Stolen COVID-19 test results can earn cybercrooks a pretty penny, and even inexperienced hackers can get in on the action.

Today, if you ran out of groceries, just a few taps on your smartphone app and the eggs and bread can be delivered to you in a few hours.

Need some ransomware to target people who have tested positive for COVID-19? Just do into the Dark Web and buy Ransomware-as-a-Service (RaaS)! Yes, that is exactly how convenient it is to commit cybercrime nowadays, especially with the pandemic raging globally. One cybersecurity solutions firm recently did a review of its 2020 client data and found that COVID-19 test results have been growing into a hot community in the cyber-underworld. Here are their findings:

  1. There were 239.4 million attempted cyberattacks targeting VMware Carbon Black healthcare customers.
  2. The surge in healthcare sector attacks began around February 2020 just as the pandemic was declared: there was an average of 816 attempted attacks per endpoint in 2020, a 9,851% increase from 2019.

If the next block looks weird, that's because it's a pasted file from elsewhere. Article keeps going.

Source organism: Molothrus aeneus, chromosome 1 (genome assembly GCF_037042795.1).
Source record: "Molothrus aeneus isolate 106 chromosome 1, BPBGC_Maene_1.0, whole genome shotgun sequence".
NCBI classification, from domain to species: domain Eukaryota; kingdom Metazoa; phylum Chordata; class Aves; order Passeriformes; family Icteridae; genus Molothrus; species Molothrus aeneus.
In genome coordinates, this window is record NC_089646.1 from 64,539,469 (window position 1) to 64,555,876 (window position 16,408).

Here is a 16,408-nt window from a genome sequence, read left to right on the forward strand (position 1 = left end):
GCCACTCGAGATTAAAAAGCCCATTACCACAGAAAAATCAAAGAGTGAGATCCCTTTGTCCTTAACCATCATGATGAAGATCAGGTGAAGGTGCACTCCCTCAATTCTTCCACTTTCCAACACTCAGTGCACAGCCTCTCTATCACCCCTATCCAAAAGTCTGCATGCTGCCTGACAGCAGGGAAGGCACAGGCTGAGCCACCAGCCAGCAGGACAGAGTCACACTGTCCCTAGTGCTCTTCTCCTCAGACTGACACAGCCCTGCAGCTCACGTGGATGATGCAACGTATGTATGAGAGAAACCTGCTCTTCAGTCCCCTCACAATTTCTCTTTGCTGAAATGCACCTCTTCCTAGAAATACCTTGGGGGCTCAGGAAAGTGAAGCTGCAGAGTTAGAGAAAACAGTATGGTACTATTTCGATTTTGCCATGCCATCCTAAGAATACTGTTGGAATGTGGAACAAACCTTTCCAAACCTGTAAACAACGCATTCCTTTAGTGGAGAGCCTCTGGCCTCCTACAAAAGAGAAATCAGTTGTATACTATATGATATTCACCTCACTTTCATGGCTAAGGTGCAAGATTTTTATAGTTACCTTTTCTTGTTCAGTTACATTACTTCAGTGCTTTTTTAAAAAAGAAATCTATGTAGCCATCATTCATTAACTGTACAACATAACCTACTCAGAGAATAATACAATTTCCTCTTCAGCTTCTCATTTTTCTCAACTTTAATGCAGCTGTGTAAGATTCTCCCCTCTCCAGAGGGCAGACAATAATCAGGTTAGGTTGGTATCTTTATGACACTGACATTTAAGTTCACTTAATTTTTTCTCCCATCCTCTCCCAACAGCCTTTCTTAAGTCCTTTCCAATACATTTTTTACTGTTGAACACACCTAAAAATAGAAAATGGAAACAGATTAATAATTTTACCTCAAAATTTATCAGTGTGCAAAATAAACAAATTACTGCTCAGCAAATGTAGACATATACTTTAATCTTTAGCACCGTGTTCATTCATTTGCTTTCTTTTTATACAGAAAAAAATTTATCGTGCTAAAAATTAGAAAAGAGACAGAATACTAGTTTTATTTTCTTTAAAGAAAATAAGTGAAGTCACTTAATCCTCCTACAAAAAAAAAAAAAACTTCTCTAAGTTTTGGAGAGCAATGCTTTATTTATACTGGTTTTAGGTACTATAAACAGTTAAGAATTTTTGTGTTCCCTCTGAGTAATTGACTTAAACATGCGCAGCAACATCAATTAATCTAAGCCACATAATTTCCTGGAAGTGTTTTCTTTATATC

3. From January to February 2020, the number of attempted attacks had shot up by 51% as cybercriminals set their sights on vulnerable healthcare organizations that were navigating tremendous changes in operational and treatment policies.
  4. In H2 2020, attempted attacks per endpoint peaked with an 87% increase from September to October.
  5. Protected health information (PHI) is being bought and sold on Dark Web markets as an easy way for hackers to cash in on data. Cybercriminal tactics are now being leveraged to facilitate long-term cyberattack campaigns, happening across the digital healthcare supply chain and leading to a surge of ransomware extortions (and double-extortions).

The firm’s spokesman, senior cybersecurity strategist Greg Foss, commented: “COVID-19 test results are a hot commodity on the dark web right now, mostly in the form of large data dumps. Even underqualified, lesser-known cybercriminal groups are behind them thanks to the rise in RaaS. All it takes is a quick search on the dark web for someone to license out a ransomware payload to infect targets.”